Musical Settings: V'ahavta
The sacred text of Sh’ma- V’ahavta, repeated daily in our liturgy, inspires and guides us to teach and share – diligently – these words of Torah. Music is the perfect means of expression for joyously fulfilling this obligation. Through musical interpretation of the text, we are easily able to put these words in our mouths “when we are at home and when we are on our way.”
In their articles of the last few weeks, Rabbi Richard Sarason and Iris Koller have taught us about the differences in liturgical emphasis of the three paragraphs of the Sh’ma in building a communal and individual relationship with God. The English recitation of the first of the three paragraphs of the text of V’ahavta, became imprinted upon those of us who grew up in Reform congregations. With the development of contemporary Jewish music and participatory services has come a wider variety of settings for both the Hebrew and English texts.
The first musical example of this text that you will hear, is chanting to Torah trop, or cantillation. The Talmud tells us that “the Torah should be read in public, and made understood to its hearers in musical and sweet tones.”(Babylonian Talmud Megillah. 32a) Historically, thus, chanting the text became the way we were able to express its meaning and beauty, and it is inspirational for us to chant, as from the Torah, together as a community. Mishkan T’filah includes the cantillation marks so we may learn as a community while we chant as a community. Listen There are many examples which help to musically define the text as well as the changes in modern Jewish music which have occurred in the 20th and 21st centuries.
Ernest Bloch spent a year studying the synagogue music and Hebrew texts used for Shabbat morning worship as part of his preparations for composing a glorious version ofV’ahavta in 1933 for his choral work, “Avodath HaKodesh,” “Sacred Service.” The use of three part women’s voices created a then contemporary and beautiful contrast to the Cantor’s part, a baritone solo. Israeli composer Yehezkiel Braun who served as professor of music at Tel Aviv University had a particular interest in liturgical chant and Jewish folk music. The choral setting from his Evening Service for the Sabbath, also for baritone Cantor and choir, is a favorite of students from HUC’s School of Sacred Music. Unfortunately, I am not able to provide musical examples for these two pieces here – but they are worth looking up and taking some time to listen to them.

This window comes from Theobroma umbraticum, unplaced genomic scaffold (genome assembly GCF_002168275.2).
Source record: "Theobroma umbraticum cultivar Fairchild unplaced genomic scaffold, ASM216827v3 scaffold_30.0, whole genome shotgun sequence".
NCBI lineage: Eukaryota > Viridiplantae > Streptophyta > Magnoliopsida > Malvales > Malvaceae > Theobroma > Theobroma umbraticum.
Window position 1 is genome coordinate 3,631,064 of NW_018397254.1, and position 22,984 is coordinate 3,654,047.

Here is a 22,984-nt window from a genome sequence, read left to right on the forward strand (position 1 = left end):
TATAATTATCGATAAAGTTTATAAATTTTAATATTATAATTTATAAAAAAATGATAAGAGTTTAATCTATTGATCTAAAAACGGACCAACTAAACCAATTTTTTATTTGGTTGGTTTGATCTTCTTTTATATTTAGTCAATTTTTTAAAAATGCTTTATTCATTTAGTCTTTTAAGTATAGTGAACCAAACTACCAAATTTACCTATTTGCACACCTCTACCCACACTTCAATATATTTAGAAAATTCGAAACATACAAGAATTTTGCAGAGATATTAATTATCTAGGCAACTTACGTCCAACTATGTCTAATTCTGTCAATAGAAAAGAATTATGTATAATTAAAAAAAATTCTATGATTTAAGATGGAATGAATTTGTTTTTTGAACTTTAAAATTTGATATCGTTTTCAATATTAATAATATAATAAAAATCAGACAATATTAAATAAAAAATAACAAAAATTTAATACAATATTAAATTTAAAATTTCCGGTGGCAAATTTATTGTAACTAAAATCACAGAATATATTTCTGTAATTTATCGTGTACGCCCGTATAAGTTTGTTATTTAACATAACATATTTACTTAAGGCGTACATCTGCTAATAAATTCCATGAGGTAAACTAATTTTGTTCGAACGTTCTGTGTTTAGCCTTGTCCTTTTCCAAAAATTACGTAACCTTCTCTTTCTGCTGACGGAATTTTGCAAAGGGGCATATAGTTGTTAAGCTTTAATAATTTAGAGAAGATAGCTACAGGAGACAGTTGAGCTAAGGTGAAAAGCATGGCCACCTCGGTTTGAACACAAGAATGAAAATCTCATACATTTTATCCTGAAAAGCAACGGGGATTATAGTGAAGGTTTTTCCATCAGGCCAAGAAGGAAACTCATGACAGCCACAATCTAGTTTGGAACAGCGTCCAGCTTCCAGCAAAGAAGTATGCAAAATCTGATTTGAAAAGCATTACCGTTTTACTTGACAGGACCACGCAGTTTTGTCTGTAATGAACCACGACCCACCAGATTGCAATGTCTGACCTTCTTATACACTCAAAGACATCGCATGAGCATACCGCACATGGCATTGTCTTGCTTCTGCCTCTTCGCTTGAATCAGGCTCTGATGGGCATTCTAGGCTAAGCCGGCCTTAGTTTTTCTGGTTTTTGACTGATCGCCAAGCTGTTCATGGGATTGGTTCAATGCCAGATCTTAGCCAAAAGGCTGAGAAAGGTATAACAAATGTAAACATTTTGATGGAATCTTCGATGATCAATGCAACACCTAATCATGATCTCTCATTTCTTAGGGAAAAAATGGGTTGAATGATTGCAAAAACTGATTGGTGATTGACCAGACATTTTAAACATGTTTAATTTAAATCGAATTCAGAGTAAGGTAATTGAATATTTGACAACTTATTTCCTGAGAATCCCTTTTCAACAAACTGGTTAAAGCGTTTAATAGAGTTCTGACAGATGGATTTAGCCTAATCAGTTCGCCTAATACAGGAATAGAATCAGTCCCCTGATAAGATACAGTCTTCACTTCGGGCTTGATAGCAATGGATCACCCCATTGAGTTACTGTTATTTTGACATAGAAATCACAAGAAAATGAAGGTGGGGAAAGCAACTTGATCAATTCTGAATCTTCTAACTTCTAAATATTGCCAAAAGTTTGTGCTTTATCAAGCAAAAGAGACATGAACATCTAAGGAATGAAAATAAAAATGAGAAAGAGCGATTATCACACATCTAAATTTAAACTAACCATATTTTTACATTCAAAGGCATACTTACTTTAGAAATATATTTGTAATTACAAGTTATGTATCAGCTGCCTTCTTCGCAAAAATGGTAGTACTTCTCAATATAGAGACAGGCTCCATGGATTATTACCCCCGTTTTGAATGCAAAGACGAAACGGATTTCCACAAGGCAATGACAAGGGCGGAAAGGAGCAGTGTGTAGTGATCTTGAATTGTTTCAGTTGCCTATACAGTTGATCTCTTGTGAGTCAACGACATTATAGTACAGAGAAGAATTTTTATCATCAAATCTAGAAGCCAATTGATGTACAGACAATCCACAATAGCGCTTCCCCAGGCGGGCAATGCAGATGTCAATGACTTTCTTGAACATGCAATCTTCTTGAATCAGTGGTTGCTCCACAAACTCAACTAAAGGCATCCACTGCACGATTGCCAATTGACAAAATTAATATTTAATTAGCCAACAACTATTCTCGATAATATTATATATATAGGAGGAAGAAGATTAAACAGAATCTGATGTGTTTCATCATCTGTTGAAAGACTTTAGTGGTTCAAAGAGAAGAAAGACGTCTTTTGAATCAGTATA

Michael Isaacson’s V'ahavta was composed at Kutz camp in 1967. It begins with a nigun, which at the time was a newer approach to prayer and communal singing, and it did not require fluency in Hebrew. The structure is strophic, meaning it includes a piece of text then returns to the nigun giving the worshipper the comfort of something musically familiar. Alternate measures offer a horafeeling, making the composition immediately familiar to a new listener. Interestingly, this composition was one of Isaacson’s very first attempts at synagogue composition and continues to be one of his most popular compositions. What was originally intended for campers on a casual, sunny, summer day, has gone mainstream as those of all ages have often labeled it "traditional." Listen
Debbie Friedman, as Cantor Ellen Sussman mentioned in her article about Sh’ma, was a pioneer in using the folk style in her compositions. In a recent conversation, Debbie explained that her work as a young song leader for her congregation and her participation in the song-leader workshop at Kutz Camp led to her 1971 setting of “V'ahavta,” “And Thou Shalt Love,” her very first composition. She composed the music first and chose the text later because, growing up, it was her very favorite prayer and she didn’t feel she could write lyrics. She taught it to a group of teens who were leading a creative service. Debbie recalled how they were so deeply moved to finally have a genre of Jewish music to which they could relate. Listen
Julie Silver shared with me a beautiful story of how she came to compose her version of this prayer. When she was in fourth grade, her Hebrew school class was assigned to learn V'ahavtaand each student was given one line of Hebrew. Because she didn't do her homework, she panicked when it was her turn to read. In that moment of panic, her Rabbi, Robert Miller said, "Don't worry, Julie. God hears all languages, including English." In 1993, as a devoted educator and Jewish songwriter Julie decided to write a setting honoring her beloved Rabbi, specifically geared toward the fourth grade students and of course, it had to be set it in English.Listen
There have been many settings to this text, from all facets of traditional and contemporary Jewish music. Musical interpretation gives us each of us the opportunity to find personal and communal inspiration and expression, and the ability to love God with all our heart, all our soul and all our strength.
Cantor Barbara R. Finn serves Congregation Albert in Albuquerque, New Mexico and is Chairperson of the Member Relations Committee of the American Conference of Cantors.